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Facebook Privacy Your Rights Online

Banking On Your Personal Online Data 106

Posted by timothy
from the but-the-action's-at-wholesale-not-retail dept.
snydeq writes "While privacy groups are working to lock away your personal data, a better — or perhaps supplementary — option may be to let you sell it for what it's really worth. 'Whether it's Facebook, Twitter, Google Drive, or Pinterest, the truth is the product is you — all that data about you used to target ads and sales pitches. It's hardly a new business model — it's how trade publications have made their money for decades — but in the online world all that information is easily stolen, traded, and spread. ... If the data has value — and we know it does — its creators (you and me) should be paid for it. And if we take over the selling of our data, all those companies using it now have to respect us and abide by our standards.'"
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Banking On Your Personal Online Data

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  • um, no (Score:5, Insightful)

    by Anonymous Coward on Saturday June 16, 2012 @07:11PM (#40347891)

    And if we take over the selling of our data, all those companies using it now have to respect us and abide by our standards.

    Uh, no they don't. This isn't magicalhippieland.

  • by gallondr00nk (868673) on Saturday June 16, 2012 @07:22PM (#40347963)

    When you sign up for these services, you're already tendering your personal information. The agreement is "you let me use this service, and I'll provide you with X information." Yes, it isn't an explicit agreement, but we all know how this works now.

    Like any commodity, your price is set by demand. Saying you want to sell your information for cash is fine, but when the price is already set by the fact there are millions of others signing up to the service for free then your bargaining posture is pretty weak.

  • by Superdarion (1286310) on Saturday June 16, 2012 @07:34PM (#40348039)

    But we are being paid for it. With google's services, for instance. Our product is our information and I think Google pays us handsomely for it with their search engine alone.

  • by Tim the Gecko (745081) on Saturday June 16, 2012 @08:07PM (#40348227)
    What are the two factors that make telephone companies stupid, evil and bureaucratic? Billing and regulation. With Facebook, Gmail, Flickr, etc., we've lucked into a world with no billing (advertising pays), and not too much regulation.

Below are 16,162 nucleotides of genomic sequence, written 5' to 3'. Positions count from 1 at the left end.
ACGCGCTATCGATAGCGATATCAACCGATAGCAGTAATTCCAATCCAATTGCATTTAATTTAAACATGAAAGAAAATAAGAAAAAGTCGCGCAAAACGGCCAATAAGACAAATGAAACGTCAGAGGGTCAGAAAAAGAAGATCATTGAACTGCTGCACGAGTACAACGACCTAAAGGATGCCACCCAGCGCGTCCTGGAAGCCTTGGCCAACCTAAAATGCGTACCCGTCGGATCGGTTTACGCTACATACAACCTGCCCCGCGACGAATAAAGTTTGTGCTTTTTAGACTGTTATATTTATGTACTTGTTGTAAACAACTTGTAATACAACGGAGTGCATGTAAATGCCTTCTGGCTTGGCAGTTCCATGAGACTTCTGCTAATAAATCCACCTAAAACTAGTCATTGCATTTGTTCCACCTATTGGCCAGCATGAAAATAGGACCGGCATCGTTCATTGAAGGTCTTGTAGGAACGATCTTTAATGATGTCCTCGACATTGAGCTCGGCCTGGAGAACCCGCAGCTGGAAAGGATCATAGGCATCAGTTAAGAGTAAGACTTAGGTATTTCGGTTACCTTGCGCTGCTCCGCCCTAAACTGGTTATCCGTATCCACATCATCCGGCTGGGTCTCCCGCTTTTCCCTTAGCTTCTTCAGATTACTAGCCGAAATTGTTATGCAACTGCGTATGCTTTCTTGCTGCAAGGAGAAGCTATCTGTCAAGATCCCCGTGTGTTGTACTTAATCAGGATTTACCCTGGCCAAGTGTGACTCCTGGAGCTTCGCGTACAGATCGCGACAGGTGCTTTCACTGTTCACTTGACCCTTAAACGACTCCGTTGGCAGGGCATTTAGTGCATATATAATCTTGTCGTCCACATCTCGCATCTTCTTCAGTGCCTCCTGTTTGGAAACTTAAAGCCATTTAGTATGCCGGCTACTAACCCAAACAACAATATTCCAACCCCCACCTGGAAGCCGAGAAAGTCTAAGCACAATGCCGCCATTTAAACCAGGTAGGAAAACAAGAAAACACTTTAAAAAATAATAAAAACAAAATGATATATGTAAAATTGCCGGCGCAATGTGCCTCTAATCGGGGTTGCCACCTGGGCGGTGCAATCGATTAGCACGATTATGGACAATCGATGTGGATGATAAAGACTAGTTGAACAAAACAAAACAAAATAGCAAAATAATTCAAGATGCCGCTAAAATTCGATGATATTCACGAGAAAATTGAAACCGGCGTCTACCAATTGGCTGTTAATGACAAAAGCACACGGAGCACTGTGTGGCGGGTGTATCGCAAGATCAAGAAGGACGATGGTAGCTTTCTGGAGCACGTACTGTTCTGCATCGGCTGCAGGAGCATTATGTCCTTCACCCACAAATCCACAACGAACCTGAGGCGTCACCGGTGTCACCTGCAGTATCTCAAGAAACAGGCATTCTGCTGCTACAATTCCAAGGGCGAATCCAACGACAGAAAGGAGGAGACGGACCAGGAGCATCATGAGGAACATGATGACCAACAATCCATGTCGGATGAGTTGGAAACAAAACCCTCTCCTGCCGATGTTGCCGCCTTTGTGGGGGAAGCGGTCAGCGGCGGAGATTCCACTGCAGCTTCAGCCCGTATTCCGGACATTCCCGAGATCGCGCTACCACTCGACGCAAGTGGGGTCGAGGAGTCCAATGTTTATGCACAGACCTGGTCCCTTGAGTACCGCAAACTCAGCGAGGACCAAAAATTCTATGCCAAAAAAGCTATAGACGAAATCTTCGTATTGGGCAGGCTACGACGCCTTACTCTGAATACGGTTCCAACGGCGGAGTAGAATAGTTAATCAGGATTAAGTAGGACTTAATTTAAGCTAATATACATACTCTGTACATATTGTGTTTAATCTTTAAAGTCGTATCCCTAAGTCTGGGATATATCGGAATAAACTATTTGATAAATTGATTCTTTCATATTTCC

snydeq's proposal seems to open the way to a world where the money flow takes on a life of its own (huge departments keeping track of who gets what), with an inevitable regulatory tidal wave sweeping in soon after the first agreement is signed.

    What would be scary is how little I may be valued. I'm not buying a car soon, I can't drink alcohol, and I am socially inept with zero spending on Cialis. It seems like the MLB should stop me watching the World Series for free.
  • by Jah-Wren Ryel (80510) on Saturday June 16, 2012 @08:11PM (#40348253)

    When you sign up for these services, you're already tendering your personal information. The agreement is "you let me use this service, and I'll provide you with X information." Yes, it isn't an explicit agreement, but we all know how this works now.

    You missed the point of the article. We are selling it now, but the market is ridiculously primitive. It is all take-it-or-leave-it, no options for negotiation and basically no transparency. For all intents and purposes we've replaced cash with personal information as the currency of online services.

    But where everybody pretty much knows the value of a dollar, few, if any, people have much of a grip on the value of their personal information. We know what it is, but we have no idea of what it can be used for in the hands of the people we trade it to. So essentially we are writing blank checks to pay for things like facebook and google.

  • by Taco Cowboy (5327) on Saturday June 16, 2012 @09:17PM (#40348583) Journal

    The guy's intention is to get as many mention of "mcpc" as possible to push it in front of SEO listing

    Do not repeat that "mcpc" !!

    Do not fall for his game !!!

  • Cha-ching (Score:4, Insightful)

    by girlintraining (1395911) on Saturday June 16, 2012 @09:24PM (#40348615)

    And if we take over the selling of our data, all those companies using it now have to respect us and abide by our standards.

    That's adorable. You think corporations respect you. Nothing could be further from the truth. You are a means to an end, nothing more. Specifically, money. They'll do anything for money, and since they have way more of it than you, it's you that will be going to them for everything, not the other way around. You want that cell phone? Surrender your personal data. Car? Personal data, please. Internet access? Groceries? Housing? Furniture?

    Capitalism without restraint leads to depotism.

We will have solar energy as soon as the utility companies solve one technical problem -- how to run a sunbeam through a meter.

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